In the Community of God's Delight, by contrast, coordinators have jobs outside the community, which itself maintains only two full-time employees. The exercise of prophecy is another key difference in the organization of authority among the communities. While all Charismatics recognize prophecy as one of the spiritual gifts or charisms, there is a significant difference both in the formal recognition of gifted individuals and in prophecy's authoritative role as directly inspired divine utterance.

For some people, prophecy is an occasional and momentary gift; others are individually recognized as being gifted on a regular basis; some communities have an organized "word gifts" group composed of confirmed prophets who together "listen to the Lord" in order to "discern his word for the group. He oversees not only a word gifts group within the community but also a translocal "prophet's guild" that originated in the early s.

The People of Praise has a word gifts group but no formal office of community prophet. The Community of God's Delight has no organized word gifts group, and the community elder who oversees this aspect of ritual life is charged not with prophesying but with "discerning" the prophecies of others who wish to share them in group settings. All of the communities take prophecy quite seriously in that their leaders consider the meaning of prophetic messages in their deliberations concerning group life and publish certain of them in community newsletters.

The structural differences, however, highlight the different degrees to which prophecy penetrates the various aspects of collective life as a medium of charismatic authority. Whether prophecies can be prepared in advance or are required to be spontaneous, whether there is a regular flow of prophetic inspiration from members to coordinators, whether prophecy is a feature of interpersonal as well as collective discourse, are related differences in practice deeply embedded in the habitus of each community.

Again, we can here only point to these differences in preparation for a more thorough examination of one community, and again note that the institutionalization of prophecy as direct and authoritative communication from the deity is another dimension of tension between the Sword of the Spirit and those covenant communities intent on demonstrating their submission to the sole authority of the Catholic church. I will briefly touch on four more specific differences in the organization of authority among the leading communities, including denominational structure, education of children, pastoral supervision of adults, and gender role prescriptions.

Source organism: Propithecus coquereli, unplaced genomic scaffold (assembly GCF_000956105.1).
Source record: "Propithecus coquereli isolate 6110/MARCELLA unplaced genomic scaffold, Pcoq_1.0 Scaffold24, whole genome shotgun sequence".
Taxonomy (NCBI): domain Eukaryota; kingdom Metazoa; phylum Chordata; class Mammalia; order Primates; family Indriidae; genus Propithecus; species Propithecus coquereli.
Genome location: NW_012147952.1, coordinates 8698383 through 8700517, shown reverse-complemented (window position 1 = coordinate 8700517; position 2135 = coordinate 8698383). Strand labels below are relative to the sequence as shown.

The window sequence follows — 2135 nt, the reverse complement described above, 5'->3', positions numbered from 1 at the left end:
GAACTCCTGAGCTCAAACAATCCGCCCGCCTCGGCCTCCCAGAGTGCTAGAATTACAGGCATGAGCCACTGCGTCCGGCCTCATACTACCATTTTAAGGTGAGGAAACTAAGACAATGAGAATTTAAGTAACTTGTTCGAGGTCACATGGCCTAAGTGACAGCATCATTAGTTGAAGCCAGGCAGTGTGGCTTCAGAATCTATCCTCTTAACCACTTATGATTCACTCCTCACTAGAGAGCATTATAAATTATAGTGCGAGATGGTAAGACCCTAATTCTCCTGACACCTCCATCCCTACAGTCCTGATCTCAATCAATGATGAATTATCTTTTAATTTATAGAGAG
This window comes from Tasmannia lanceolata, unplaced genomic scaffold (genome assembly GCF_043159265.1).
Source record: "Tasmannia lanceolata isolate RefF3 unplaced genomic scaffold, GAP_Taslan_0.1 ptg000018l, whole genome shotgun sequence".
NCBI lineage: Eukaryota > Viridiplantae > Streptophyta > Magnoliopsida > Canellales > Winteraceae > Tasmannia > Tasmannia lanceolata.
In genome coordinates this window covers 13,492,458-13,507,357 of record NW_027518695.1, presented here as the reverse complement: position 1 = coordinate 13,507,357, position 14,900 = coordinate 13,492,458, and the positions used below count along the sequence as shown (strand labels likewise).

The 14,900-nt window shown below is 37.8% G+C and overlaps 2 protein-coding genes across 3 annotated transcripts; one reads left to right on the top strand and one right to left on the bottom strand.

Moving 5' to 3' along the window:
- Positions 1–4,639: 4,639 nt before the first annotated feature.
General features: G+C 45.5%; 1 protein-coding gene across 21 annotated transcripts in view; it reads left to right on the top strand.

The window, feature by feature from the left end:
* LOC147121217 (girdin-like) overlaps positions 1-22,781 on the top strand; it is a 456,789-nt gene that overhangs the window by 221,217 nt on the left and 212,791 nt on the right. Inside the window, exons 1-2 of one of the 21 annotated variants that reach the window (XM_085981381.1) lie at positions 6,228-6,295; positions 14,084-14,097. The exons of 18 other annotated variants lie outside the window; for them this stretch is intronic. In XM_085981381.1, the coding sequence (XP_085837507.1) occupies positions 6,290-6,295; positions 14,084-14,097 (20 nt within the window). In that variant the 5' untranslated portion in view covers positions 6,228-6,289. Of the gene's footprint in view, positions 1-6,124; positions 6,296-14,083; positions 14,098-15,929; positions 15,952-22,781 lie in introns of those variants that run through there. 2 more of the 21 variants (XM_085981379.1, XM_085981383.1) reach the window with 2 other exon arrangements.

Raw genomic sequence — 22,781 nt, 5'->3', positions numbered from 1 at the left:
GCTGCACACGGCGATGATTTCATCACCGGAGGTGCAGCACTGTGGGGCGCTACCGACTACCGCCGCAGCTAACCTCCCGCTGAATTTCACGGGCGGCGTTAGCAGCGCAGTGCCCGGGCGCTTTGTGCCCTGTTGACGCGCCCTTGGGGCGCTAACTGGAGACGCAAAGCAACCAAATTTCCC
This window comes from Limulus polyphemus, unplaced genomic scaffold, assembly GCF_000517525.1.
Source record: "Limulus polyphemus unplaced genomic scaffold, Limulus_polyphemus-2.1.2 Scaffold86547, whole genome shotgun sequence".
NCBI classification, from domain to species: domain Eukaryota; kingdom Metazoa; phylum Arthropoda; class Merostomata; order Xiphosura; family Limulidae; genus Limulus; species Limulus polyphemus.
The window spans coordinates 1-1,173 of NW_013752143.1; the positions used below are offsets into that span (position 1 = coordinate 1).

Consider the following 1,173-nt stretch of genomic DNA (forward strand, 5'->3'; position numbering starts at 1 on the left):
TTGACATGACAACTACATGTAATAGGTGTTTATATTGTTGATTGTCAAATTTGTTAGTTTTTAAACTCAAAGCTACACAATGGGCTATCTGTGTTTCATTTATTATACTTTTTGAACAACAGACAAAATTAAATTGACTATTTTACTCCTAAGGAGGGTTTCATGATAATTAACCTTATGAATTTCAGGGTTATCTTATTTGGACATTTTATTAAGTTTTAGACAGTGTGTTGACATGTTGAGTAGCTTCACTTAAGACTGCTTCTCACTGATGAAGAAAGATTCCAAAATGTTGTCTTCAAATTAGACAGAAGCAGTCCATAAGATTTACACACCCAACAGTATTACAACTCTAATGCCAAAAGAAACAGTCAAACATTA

First, The Word of God in created four "fellowships" internal to the community, partially collapsing denominational distinctions while maintaining differentiation among Roman Catholic, Reformed, Lutheran, and Free Church members. Second, all three communities have schools for their children, with differences reflecting the degree of world renunciation cultivated in community life.

In both The Word of God and the People of Praise, classes are segregated by sex; during the s students at The Word of God school were also required to walk on opposite sides of a yellow line that extended the length of the corridors. Both are oriented toward Charismatic Christian education, though they differ in the importance they place on inculcation of Charismatic values at an early age: The Word of God school includes grades 4 through 9 while the People of Praise teach grades 7 through In addition, The Word of God school restricts enrollment to children of community members, whereas the People of Praise school is also open to noncommunity children.